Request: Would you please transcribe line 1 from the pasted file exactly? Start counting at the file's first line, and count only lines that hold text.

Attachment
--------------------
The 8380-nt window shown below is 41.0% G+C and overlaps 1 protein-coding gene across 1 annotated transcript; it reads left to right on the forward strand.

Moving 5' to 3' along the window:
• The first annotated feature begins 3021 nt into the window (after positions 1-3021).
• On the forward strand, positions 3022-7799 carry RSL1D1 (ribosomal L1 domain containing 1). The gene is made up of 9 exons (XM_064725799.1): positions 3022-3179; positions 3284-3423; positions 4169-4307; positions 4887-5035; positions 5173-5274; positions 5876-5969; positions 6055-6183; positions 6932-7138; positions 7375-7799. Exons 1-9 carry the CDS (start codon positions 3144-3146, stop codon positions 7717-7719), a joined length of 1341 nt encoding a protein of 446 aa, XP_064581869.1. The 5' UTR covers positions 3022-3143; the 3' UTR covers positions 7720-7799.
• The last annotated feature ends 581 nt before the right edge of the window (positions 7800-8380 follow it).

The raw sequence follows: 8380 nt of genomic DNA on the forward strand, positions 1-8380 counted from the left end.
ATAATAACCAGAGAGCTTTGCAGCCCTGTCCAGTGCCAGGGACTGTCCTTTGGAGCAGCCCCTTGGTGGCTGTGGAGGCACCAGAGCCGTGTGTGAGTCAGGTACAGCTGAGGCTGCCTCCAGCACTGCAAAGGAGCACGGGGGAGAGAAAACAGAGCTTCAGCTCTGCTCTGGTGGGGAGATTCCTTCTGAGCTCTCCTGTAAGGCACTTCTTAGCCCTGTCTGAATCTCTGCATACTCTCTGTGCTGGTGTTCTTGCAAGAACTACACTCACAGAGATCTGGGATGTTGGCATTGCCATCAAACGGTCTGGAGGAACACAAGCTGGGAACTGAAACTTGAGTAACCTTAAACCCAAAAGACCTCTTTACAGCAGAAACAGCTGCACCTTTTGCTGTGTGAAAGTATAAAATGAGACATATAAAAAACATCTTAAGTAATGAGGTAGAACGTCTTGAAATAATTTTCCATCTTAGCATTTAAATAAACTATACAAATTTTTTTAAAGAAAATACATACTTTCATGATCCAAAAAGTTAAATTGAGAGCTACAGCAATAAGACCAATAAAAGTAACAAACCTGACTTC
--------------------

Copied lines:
The 8380-nt window shown below is 41.0% G+C and overlaps 1 protein-coding gene across 1 annotated transcript; it reads left to right on the forward strand.